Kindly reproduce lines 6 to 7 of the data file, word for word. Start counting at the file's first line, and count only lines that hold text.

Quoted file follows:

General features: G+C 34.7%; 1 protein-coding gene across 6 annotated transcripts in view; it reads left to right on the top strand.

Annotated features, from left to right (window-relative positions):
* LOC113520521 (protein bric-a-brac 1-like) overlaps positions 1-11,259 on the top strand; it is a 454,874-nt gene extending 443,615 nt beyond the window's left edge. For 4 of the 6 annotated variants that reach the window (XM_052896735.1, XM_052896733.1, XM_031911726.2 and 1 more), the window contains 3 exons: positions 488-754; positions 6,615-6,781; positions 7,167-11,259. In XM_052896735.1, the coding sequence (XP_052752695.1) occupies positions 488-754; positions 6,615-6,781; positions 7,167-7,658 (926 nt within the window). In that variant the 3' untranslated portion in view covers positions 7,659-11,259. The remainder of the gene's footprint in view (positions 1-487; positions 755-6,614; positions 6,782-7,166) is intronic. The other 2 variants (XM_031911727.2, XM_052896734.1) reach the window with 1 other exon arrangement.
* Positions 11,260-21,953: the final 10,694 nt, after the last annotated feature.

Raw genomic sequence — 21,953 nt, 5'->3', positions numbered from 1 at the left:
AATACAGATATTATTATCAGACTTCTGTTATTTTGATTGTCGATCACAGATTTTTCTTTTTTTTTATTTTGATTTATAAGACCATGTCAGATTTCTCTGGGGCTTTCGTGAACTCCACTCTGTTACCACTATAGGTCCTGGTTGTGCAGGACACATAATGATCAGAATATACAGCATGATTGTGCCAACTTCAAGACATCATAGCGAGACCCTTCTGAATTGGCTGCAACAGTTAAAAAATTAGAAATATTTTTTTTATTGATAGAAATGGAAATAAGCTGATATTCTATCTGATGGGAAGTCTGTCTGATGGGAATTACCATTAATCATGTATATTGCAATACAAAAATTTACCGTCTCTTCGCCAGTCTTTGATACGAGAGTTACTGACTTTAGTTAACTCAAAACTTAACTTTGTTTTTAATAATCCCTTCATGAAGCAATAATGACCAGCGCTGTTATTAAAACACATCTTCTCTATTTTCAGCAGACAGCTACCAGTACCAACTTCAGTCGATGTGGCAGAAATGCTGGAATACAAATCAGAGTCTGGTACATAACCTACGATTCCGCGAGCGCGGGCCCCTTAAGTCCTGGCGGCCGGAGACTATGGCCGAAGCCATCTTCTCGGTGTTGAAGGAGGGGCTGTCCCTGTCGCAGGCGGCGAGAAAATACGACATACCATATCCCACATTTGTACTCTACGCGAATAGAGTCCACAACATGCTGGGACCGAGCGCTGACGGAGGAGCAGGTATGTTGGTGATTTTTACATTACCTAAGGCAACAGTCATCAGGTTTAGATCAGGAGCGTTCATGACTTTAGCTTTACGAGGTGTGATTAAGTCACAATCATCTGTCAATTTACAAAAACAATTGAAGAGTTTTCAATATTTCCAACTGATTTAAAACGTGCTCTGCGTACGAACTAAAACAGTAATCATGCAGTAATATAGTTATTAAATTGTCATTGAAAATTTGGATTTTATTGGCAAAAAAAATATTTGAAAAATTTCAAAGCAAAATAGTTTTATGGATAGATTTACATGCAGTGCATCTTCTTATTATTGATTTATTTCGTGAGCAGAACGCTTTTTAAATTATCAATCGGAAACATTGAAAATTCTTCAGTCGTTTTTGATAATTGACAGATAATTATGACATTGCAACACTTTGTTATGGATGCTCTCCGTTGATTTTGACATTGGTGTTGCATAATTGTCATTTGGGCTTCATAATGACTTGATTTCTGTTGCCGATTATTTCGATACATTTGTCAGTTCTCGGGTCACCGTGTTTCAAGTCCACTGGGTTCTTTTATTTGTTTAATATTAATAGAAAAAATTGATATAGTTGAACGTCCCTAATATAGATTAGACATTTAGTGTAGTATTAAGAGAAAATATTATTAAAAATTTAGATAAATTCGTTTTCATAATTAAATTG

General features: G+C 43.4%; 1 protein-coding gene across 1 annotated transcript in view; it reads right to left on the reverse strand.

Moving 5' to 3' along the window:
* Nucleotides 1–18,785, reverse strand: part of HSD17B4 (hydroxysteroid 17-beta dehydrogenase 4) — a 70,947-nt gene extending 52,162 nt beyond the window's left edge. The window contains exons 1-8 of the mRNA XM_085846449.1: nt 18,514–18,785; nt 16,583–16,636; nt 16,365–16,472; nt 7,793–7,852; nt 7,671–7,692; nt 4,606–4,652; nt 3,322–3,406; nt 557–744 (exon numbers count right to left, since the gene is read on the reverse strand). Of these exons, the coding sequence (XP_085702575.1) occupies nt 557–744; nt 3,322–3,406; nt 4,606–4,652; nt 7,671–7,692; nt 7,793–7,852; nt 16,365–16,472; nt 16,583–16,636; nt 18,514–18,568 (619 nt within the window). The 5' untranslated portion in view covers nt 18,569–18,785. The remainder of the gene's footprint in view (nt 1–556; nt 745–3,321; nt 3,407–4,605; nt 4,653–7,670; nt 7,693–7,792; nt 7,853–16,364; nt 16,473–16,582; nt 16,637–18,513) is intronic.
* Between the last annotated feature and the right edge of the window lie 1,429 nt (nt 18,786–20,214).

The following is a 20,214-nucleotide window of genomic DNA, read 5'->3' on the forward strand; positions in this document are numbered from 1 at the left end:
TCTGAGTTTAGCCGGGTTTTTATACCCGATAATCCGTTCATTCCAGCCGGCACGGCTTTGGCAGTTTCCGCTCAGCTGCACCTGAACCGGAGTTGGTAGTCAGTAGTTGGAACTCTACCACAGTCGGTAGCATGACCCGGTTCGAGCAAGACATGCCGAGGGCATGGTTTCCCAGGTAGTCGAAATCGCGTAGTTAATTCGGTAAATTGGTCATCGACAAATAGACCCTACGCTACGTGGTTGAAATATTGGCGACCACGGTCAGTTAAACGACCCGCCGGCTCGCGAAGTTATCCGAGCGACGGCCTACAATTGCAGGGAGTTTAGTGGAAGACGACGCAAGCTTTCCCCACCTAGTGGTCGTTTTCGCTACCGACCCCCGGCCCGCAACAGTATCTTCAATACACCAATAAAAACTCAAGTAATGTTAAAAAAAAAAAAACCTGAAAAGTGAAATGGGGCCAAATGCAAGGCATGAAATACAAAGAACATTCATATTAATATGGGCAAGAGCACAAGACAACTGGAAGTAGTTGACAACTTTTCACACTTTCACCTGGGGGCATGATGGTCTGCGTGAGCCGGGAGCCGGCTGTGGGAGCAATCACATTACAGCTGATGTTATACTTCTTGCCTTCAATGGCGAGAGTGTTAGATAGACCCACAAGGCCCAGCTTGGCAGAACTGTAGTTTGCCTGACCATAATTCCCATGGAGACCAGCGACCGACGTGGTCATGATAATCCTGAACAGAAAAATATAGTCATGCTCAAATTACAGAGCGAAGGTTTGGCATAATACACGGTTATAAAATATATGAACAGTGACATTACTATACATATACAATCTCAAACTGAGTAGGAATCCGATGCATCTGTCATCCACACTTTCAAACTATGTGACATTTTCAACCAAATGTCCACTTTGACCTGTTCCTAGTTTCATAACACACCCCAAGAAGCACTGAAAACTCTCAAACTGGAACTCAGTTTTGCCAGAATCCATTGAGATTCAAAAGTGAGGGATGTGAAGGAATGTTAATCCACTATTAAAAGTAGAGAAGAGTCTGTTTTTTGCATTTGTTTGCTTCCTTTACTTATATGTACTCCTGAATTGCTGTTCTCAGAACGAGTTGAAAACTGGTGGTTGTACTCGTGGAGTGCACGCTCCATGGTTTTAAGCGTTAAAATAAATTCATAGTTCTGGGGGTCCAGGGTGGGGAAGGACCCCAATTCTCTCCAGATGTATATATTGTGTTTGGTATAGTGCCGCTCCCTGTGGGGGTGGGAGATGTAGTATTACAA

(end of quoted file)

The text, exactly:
AATACAGATATTATTATCAGACTTCTGTTATTTTGATTGTCGATCACAGATTTTTCTTTTTTTTTATTTTGATTTATAAGACCATGTCAGATTTCTCTGGGGCTTTCGTGAACTCCACTCTGTTACCACTATAGGTCCTGGTTGTGCAGGACACATAATGATCAGAATATACAGCATGATTGTGCCAACTTCAAGACATCATAGCGAGACCCTTCTGAATTGGCTGCAACAGTTAAAAAATTAGAAATATTTTTTTTATTGATAGAAATGGAAATAAGCTGATATTCTATCTGATGGGAAGTCTGTCTGATGGGAATTACCATTAATCATGTATATTGCAATACAAAAATTTACCGTCTCTTCGCCAGTCTTTGATACGAGAGTTACTGACTTTAGTTAACTCAAAACTTAACTTTGTTTTTAATAATCCCTTCATGAAGCAATAATGACCAGCGCTGTTATTAAAACACATCTTCTCTATTTTCAGCAGACAGCTACCAGTACCAACTTCAGTCGATGTGGCAGAAATGCTGGAATACAAATCAGAGTCTGGTACATAACCTACGATTCCGCGAGCGCGGGCCCCTTAAGTCCTGGCGGCCGGAGACTATGGCCGAAGCCATCTTCTCGGTGTTGAAGGAGGGGCTGTCCCTGTCGCAGGCGGCGAGAAAATACGACATACCATATCCCACATTTGTACTCTACGCGAATAGAGTCCACAACATGCTGGGACCGAGCGCTGACGGAGGAGCAGGTATGTTGGTGATTTTTACATTACCTAAGGCAACAGTCATCAGGTTTAGATCAGGAGCGTTCATGACTTTAGCTTTACGAGGTGTGATTAAGTCACAATCATCTGTCAATTTACAAAAACAATTGAAGAGTTTTCAATATTTCCAACTGATTTAAAACGTGCTCTGCGTACGAACTAAAACAGTAATCATGCAGTAATATAGTTATTAAATTGTCATTGAAAATTTGGATTTTATTGGCAAAAAAAATATTTGAAAAATTTCAAAGCAAAATAGTTTTATGGATAGATTTACATGCAGTGCATCTTCTTATTATTGATTTATTTCGTGAGCAGAACGCTTTTTAAATTATCAATCGGAAACATTGAAAATTCTTCAGTCGTTTTTGATAATTGACAGATAATTATGACATTGCAACACTTTGTTATGGATGCTCTCCGTTGATTTTGACATTGGTGTTGCATAATTGTCATTTGGGCTTCATAATGACTTGATTTCTGTTGCCGATTATTTCGATACATTTGTCAGTTCTCGGGTCACCGTGTTTCAAGTCCACTGGGTTCTTTTATTTGTTTAATATTAATAGAAAAAATTGATATAGTTGAACGTCCCTAATATAGATTAGACATTTAGTGTAGTATTAAGAGAAAATATTATTAAAAATTTAGATAAATTCGTTTTCATAATTAAATTG

General features: G+C 43.4%; 1 protein-coding gene across 1 annotated transcript in view; it reads right to left on the reverse strand.